In November, I decided to add some new items to the library makerspace. I dedicated $350 to buy materials and games that we did not already own. Everything would be new not just more Lego or more K'Nex. While I was in the process of compiling my list of items to purchase, everything I bought on Amazon, I was following tweets from the AASL (American Association of School Librarians) conference in Phoenix. I was intrigued by the session on green screens from prominent librarians Michele Luhtala, Jane Lofton, and Deb Schiano. I looked at their Google slides and realized that my students would really love trying out a green screen. These librarians inspired me to order the green screen with my new makerspace items. Open here for a link to the slide show they used in their session at AASL maybe it will inspire you, too. Then I attended the LACUE (Louisiana Association of Computer Using Educators) conference and went to a session on green screens withJanet Corder and Joan Gore where I got to see the screens in action. By the time that I went to LACUE, I had already ordered my $100 green screen. This session was just what I needed to get started.
|Open here for link to item on Amazon|
When the green screen arrived, I was taken aback by its size. It was huge. I had no clue where it could go. For about 10 minutes, I had it in a corner by the study carrels that I realized would never work. Then I moved it in front of the magazine rack. (When we moved into this building in 2013, they built me a beautiful and very large wooden magazine display rack. It was obsolete the day we moved in. Though, I have been using it to display those over-sized, coffee table types of books.) I set it up one day during a lunch period with student help and then left it.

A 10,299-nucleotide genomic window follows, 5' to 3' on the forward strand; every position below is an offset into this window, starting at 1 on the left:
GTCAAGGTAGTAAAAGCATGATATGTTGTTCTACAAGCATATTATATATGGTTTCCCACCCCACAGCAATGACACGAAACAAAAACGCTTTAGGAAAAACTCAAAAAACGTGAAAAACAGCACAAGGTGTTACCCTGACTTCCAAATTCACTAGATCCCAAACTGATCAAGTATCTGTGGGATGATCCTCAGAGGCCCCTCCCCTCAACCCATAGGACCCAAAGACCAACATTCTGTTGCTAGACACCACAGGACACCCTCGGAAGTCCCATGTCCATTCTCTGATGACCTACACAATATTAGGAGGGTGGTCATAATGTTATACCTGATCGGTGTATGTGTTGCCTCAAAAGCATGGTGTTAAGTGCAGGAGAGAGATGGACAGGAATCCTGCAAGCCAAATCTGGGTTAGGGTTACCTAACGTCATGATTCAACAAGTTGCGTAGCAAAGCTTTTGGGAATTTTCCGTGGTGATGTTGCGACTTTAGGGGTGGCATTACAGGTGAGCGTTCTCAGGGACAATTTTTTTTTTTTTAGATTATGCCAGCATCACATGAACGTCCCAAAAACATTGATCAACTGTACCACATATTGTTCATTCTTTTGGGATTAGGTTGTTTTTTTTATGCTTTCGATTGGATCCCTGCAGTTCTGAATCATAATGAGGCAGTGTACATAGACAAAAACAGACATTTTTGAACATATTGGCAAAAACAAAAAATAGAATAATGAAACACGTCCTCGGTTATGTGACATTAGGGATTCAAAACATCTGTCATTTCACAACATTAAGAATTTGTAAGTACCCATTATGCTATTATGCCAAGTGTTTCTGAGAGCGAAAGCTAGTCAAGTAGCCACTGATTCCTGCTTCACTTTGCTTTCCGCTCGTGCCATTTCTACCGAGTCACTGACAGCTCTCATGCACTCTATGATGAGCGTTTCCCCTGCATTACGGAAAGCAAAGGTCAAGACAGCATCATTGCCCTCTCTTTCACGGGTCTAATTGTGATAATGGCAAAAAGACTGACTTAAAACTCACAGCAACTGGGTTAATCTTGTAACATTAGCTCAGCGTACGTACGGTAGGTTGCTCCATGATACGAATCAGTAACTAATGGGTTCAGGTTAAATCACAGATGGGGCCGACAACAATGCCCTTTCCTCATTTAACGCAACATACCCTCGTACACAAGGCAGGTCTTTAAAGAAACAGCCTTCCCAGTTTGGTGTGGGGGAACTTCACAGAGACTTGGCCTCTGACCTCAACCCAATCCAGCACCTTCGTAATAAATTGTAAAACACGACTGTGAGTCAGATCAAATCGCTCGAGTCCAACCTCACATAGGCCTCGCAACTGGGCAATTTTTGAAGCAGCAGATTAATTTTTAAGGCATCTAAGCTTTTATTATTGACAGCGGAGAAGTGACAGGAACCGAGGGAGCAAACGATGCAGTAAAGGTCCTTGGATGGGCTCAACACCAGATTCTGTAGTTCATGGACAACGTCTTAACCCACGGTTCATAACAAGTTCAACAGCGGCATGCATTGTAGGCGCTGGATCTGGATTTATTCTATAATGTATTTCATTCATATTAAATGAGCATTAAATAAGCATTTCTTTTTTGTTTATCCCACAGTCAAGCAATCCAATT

The very next day some 6th graders started taking pictures with their phones. They didn't say anything to me as they just got to it. I had downloaded both of the Do Ink apps (cost $) to the library iPads, so I was wondering what app they were using. (We have had Stikbots (app is free) in the library for a couple of years. Stikbots have a mini green screen that is made out of cardboard.) The students were using the Stikbot app with our green screen to make their still photos. It was so easy to use. I put up the screen, and they began using it without any introduction. Amazing.
The students only made still shots, no video. They were working during the lunch period, and it gets very noisy in the library. It would be impossible to do video at that time. That gave me the idea to start a green screen club for them. I have a list of interested students. We have had three days unexpectedly off from school due to inclement weather. I have not been able to get the club off the ground. We will meet weekly for four weeks, and I will pull them from PE. Their task will be to make a 2 to 3 minute video with the green screen. I can't wait to get started and show you their creativity. By the way, I am so glad that I got a big screen. The students want to take pictures of 4 or 5 people at a time. That just wouldn't be possible with a smaller screen. Also, you need a large section of fabric on the floor, and the size that I bought works perfectly. It also comes with lights which we have not put together and used yet. When I ordered it, I bought extra clips so that we could make the fabric as taut as possible.
Let me know how you have used a green screen with your students. I am fascinated by this technology.